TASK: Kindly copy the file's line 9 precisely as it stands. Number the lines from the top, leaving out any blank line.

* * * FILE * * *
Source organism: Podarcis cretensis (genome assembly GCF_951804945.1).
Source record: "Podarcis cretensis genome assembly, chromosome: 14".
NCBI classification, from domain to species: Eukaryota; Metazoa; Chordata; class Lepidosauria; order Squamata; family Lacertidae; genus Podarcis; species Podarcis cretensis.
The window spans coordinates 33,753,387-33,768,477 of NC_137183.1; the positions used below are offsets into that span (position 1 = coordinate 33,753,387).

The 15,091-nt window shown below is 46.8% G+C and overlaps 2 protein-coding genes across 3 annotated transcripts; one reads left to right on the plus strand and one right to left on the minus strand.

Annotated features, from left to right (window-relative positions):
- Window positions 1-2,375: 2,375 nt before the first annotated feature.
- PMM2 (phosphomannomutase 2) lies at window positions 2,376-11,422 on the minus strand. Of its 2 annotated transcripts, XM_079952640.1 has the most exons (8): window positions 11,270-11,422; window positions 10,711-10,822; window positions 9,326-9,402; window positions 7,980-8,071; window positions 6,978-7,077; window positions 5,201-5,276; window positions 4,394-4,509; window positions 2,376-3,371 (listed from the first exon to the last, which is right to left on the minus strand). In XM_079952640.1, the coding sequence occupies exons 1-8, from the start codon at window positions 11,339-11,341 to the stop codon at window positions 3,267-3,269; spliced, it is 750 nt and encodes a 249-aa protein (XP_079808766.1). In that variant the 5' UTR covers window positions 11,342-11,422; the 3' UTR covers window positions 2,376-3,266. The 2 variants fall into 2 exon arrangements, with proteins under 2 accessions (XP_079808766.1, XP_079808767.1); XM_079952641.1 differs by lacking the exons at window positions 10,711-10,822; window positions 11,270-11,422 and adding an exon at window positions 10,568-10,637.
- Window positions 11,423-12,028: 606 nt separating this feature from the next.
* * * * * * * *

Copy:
- Window positions 11,423-12,028: 606 nt separating this feature from the next.